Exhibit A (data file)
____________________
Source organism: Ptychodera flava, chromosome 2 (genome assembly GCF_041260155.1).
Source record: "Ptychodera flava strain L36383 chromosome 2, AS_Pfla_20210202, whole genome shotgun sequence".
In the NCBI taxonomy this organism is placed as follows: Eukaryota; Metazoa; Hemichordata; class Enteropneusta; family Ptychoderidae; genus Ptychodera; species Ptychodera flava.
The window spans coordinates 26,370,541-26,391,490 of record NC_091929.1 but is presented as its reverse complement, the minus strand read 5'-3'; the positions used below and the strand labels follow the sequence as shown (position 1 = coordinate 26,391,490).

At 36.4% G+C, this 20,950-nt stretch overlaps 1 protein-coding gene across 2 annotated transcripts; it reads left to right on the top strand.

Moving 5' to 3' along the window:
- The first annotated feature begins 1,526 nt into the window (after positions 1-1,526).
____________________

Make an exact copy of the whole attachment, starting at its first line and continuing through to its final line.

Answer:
Source organism: Ptychodera flava, chromosome 2 (genome assembly GCF_041260155.1).
Source record: "Ptychodera flava strain L36383 chromosome 2, AS_Pfla_20210202, whole genome shotgun sequence".
In the NCBI taxonomy this organism is placed as follows: Eukaryota; Metazoa; Hemichordata; class Enteropneusta; family Ptychoderidae; genus Ptychodera; species Ptychodera flava.
The window spans coordinates 26,370,541-26,391,490 of record NC_091929.1 but is presented as its reverse complement, the minus strand read 5'-3'; the positions used below and the strand labels follow the sequence as shown (position 1 = coordinate 26,391,490).

At 36.4% G+C, this 20,950-nt stretch overlaps 1 protein-coding gene across 2 annotated transcripts; it reads left to right on the top strand.

Moving 5' to 3' along the window:
- The first annotated feature begins 1,526 nt into the window (after positions 1-1,526).